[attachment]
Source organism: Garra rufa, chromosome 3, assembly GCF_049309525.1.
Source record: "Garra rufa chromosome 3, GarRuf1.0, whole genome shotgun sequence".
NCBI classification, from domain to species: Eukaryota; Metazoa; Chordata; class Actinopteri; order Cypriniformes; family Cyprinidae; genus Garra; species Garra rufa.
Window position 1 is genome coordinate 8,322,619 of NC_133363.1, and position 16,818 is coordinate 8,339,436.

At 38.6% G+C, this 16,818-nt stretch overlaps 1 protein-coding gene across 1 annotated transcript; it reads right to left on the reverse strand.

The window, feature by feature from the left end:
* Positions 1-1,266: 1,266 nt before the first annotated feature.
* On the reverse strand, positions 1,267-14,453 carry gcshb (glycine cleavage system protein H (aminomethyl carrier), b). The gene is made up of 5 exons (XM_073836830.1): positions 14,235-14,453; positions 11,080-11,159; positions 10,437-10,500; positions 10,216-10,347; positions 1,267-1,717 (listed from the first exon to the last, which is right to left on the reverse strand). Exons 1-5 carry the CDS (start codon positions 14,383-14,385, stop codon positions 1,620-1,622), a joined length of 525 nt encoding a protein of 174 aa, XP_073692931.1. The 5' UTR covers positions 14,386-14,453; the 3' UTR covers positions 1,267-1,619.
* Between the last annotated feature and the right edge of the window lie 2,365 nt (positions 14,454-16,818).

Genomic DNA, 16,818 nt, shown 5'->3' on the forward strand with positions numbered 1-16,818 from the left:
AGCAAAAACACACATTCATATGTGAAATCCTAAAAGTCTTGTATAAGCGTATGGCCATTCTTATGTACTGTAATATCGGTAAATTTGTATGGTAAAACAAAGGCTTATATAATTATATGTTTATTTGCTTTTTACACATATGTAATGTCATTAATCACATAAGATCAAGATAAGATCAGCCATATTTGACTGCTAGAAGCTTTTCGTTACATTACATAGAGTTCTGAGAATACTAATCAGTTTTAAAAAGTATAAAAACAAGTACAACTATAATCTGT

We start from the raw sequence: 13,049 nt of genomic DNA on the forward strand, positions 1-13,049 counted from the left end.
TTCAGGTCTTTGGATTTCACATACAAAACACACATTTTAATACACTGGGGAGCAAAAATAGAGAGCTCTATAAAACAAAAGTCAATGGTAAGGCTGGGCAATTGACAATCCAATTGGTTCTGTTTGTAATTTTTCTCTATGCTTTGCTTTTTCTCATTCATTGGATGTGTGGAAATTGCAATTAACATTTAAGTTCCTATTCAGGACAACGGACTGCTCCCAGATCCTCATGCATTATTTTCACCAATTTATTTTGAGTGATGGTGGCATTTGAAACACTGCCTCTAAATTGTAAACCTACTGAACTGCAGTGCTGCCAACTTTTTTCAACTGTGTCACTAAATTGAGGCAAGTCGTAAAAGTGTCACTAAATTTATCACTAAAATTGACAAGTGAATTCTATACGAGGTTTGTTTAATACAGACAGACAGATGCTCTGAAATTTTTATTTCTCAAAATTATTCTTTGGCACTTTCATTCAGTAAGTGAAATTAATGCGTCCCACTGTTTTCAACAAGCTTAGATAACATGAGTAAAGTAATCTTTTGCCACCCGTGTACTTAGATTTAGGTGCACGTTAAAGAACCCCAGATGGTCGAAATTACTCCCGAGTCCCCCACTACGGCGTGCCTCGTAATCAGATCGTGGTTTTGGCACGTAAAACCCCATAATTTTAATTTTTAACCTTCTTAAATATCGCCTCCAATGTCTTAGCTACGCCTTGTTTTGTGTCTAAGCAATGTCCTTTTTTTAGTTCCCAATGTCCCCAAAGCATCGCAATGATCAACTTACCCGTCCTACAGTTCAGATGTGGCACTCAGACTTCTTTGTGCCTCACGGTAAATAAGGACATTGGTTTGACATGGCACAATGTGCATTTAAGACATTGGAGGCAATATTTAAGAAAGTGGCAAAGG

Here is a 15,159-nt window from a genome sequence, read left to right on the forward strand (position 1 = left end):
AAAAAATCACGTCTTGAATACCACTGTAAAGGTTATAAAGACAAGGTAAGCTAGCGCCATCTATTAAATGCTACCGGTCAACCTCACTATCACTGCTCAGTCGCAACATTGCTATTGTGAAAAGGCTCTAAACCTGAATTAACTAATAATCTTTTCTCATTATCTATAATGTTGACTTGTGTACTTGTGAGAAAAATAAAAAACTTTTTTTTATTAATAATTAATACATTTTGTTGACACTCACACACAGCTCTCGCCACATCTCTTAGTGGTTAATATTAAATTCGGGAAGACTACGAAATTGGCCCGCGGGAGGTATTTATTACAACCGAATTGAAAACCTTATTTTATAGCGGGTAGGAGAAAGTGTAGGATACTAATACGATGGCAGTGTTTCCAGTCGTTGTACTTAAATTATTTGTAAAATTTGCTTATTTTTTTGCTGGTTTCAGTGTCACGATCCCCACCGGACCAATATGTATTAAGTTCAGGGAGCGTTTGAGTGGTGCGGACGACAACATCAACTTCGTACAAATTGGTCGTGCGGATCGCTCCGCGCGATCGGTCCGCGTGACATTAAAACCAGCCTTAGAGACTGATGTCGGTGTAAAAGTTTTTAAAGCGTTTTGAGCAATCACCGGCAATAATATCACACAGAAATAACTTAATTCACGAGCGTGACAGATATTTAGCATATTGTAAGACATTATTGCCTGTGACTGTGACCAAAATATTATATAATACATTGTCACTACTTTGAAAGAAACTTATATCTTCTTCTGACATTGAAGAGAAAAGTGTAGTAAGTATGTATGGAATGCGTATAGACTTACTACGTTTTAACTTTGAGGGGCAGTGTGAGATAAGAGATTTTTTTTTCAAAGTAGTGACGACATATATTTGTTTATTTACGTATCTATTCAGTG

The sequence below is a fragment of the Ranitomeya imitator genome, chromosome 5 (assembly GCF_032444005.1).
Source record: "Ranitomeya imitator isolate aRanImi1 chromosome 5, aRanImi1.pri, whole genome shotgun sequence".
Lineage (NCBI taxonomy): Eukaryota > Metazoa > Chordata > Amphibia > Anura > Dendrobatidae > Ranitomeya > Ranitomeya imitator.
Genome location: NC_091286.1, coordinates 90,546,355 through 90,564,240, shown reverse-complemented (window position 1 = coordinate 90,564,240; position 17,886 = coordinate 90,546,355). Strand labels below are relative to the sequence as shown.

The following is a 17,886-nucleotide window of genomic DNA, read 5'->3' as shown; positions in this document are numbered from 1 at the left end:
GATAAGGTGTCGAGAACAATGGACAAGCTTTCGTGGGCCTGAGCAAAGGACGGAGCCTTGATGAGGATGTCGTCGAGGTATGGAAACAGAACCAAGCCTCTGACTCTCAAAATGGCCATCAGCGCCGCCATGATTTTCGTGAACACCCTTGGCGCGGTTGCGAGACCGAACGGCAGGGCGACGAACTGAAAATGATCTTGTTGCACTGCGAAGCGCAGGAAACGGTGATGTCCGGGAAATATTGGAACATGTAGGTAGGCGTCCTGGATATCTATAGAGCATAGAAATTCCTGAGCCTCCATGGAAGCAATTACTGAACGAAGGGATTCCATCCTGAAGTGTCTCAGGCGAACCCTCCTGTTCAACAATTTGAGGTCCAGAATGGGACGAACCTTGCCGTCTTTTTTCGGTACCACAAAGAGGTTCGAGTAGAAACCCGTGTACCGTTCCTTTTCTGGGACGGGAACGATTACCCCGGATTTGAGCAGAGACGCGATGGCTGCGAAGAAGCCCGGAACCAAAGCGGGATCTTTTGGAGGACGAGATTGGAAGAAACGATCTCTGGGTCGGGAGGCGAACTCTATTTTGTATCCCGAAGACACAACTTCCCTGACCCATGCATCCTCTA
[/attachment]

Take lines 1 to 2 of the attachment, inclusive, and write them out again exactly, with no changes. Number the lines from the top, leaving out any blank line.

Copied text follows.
Source organism: Garra rufa, chromosome 3, assembly GCF_049309525.1.
Source record: "Garra rufa chromosome 3, GarRuf1.0, whole genome shotgun sequence".